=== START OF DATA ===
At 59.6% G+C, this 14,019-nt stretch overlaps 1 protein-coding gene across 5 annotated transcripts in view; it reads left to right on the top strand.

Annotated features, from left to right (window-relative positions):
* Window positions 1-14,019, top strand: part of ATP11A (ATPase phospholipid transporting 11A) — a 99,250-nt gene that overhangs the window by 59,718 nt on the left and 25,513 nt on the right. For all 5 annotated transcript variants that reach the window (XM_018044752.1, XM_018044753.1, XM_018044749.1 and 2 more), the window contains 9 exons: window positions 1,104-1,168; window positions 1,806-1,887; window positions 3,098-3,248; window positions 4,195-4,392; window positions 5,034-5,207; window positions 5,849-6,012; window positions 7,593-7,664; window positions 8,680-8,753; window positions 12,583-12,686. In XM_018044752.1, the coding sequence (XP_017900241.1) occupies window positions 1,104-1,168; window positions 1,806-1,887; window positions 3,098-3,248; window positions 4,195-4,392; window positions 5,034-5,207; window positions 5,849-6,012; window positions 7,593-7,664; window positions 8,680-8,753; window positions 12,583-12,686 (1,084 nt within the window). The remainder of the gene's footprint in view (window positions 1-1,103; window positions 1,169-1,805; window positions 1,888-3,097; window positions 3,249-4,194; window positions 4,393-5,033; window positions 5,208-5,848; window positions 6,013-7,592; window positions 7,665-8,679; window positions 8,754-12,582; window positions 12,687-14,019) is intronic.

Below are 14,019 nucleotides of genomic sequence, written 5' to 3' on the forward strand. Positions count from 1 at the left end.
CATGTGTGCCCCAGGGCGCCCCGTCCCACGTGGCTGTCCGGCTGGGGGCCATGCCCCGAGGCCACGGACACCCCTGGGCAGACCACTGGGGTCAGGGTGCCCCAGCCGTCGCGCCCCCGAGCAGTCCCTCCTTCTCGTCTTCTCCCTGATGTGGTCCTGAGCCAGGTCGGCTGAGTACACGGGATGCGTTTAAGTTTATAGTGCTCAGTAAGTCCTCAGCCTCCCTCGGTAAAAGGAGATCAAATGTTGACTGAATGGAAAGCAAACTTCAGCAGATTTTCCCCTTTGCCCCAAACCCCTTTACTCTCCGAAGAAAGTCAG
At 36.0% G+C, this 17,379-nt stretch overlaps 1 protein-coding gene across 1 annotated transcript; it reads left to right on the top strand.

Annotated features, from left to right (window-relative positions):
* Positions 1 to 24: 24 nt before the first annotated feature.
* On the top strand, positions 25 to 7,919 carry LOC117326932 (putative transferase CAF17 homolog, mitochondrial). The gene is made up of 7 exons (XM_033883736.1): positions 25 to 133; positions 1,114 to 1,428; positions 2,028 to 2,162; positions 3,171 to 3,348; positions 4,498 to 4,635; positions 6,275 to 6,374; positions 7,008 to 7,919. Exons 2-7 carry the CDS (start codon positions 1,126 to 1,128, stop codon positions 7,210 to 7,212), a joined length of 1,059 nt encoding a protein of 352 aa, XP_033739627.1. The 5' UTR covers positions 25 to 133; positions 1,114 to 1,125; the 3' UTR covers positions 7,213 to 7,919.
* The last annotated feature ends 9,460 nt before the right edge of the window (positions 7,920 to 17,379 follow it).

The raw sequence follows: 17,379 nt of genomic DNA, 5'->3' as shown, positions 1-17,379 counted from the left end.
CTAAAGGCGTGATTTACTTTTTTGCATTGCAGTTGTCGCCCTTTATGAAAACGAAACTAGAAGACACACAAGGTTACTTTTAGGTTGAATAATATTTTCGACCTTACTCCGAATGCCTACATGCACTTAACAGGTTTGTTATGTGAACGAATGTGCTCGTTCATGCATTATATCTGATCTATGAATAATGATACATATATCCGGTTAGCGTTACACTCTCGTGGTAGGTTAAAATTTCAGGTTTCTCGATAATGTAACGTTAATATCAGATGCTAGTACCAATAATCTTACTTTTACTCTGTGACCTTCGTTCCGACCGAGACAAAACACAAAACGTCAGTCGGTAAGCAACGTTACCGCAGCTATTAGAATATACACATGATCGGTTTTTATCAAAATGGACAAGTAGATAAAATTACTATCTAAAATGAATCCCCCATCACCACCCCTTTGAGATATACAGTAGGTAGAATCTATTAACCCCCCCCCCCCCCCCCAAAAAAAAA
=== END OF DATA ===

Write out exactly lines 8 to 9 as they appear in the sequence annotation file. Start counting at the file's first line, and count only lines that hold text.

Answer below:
* Positions 1 to 24: 24 nt before the first annotated feature.
* On the top strand, positions 25 to 7,919 carry LOC117326932 (putative transferase CAF17 homolog, mitochondrial). The gene is made up of 7 exons (XM_033883736.1): positions 25 to 133; positions 1,114 to 1,428; positions 2,028 to 2,162; positions 3,171 to 3,348; positions 4,498 to 4,635; positions 6,275 to 6,374; positions 7,008 to 7,919. Exons 2-7 carry the CDS (start codon positions 1,126 to 1,128, stop codon positions 7,210 to 7,212), a joined length of 1,059 nt encoding a protein of 352 aa, XP_033739627.1. The 5' UTR covers positions 25 to 133; positions 1,114 to 1,125; the 3' UTR covers positions 7,213 to 7,919.